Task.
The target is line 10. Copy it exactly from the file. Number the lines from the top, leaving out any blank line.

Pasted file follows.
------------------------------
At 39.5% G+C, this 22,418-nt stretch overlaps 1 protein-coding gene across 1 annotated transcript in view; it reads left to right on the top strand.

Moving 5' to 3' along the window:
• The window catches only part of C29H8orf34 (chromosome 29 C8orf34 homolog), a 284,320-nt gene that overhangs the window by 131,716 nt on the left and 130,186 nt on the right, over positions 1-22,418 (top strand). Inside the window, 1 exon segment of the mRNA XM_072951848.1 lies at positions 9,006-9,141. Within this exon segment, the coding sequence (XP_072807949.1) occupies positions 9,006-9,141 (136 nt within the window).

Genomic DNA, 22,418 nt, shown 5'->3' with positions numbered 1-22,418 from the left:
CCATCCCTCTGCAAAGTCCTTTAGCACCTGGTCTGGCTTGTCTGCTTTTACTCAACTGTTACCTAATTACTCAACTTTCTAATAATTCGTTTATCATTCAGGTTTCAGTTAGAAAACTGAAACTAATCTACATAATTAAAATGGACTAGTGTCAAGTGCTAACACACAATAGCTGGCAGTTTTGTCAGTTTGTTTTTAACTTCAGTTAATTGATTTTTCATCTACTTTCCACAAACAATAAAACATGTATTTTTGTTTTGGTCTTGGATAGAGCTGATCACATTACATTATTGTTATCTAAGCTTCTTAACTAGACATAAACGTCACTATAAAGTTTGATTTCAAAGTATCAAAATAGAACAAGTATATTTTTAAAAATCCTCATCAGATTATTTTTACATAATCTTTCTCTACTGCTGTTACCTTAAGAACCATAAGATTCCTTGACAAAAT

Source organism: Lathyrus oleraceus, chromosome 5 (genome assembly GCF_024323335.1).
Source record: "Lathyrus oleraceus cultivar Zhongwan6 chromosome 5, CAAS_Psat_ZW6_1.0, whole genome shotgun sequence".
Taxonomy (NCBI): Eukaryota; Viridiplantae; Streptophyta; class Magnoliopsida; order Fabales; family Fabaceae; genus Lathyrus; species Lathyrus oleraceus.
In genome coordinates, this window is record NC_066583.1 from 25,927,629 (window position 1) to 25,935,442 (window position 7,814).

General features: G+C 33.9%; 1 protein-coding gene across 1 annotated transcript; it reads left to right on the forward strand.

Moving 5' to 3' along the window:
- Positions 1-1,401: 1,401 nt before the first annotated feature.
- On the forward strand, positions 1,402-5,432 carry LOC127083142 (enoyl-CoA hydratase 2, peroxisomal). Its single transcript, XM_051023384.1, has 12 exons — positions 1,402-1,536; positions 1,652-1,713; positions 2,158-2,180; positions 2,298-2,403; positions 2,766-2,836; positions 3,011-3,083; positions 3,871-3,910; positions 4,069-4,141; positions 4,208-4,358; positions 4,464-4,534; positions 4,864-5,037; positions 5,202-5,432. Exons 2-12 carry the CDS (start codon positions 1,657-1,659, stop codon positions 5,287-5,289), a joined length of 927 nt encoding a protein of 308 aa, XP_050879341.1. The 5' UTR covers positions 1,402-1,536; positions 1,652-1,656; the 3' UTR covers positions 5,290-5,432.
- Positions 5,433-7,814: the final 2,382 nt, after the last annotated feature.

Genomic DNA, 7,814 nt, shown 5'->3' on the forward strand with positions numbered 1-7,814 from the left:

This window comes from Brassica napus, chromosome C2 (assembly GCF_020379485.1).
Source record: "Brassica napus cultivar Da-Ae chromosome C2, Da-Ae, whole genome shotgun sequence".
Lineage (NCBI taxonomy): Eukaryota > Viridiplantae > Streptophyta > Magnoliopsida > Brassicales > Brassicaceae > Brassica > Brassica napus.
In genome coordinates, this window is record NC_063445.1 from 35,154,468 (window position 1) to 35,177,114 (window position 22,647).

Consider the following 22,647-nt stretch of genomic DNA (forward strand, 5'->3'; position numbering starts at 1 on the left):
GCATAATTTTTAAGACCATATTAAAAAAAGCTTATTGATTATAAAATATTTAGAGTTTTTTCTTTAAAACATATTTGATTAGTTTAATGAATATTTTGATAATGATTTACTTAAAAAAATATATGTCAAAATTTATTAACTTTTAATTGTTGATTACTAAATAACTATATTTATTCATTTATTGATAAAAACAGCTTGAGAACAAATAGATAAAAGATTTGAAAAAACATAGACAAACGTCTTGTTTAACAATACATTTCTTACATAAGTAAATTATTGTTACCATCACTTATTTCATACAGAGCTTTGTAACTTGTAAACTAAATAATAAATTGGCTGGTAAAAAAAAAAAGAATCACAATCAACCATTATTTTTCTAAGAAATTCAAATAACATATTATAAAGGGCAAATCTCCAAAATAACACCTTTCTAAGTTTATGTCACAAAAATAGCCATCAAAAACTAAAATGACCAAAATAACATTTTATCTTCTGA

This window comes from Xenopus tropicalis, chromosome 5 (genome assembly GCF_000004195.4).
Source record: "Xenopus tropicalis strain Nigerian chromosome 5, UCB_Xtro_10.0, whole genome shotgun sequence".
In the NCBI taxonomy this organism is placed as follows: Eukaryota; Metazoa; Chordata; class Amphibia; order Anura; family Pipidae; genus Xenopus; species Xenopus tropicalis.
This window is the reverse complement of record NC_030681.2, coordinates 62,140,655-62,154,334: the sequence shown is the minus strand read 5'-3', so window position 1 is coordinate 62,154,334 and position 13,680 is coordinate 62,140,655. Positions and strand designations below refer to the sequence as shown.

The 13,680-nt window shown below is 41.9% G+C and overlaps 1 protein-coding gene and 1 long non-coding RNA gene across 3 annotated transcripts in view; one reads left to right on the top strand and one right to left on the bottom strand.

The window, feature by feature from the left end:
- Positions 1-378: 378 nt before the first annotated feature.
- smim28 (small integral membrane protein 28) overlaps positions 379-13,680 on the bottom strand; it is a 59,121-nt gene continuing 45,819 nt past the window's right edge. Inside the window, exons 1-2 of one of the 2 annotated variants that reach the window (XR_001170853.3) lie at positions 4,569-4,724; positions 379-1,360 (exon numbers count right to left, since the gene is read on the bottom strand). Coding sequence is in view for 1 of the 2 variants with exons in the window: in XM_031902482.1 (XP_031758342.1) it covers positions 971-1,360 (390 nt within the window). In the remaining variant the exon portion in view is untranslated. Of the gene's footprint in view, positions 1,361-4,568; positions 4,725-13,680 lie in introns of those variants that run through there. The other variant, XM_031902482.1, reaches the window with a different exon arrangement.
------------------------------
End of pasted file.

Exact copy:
General features: G+C 33.9%; 1 protein-coding gene across 1 annotated transcript; it reads left to right on the forward strand.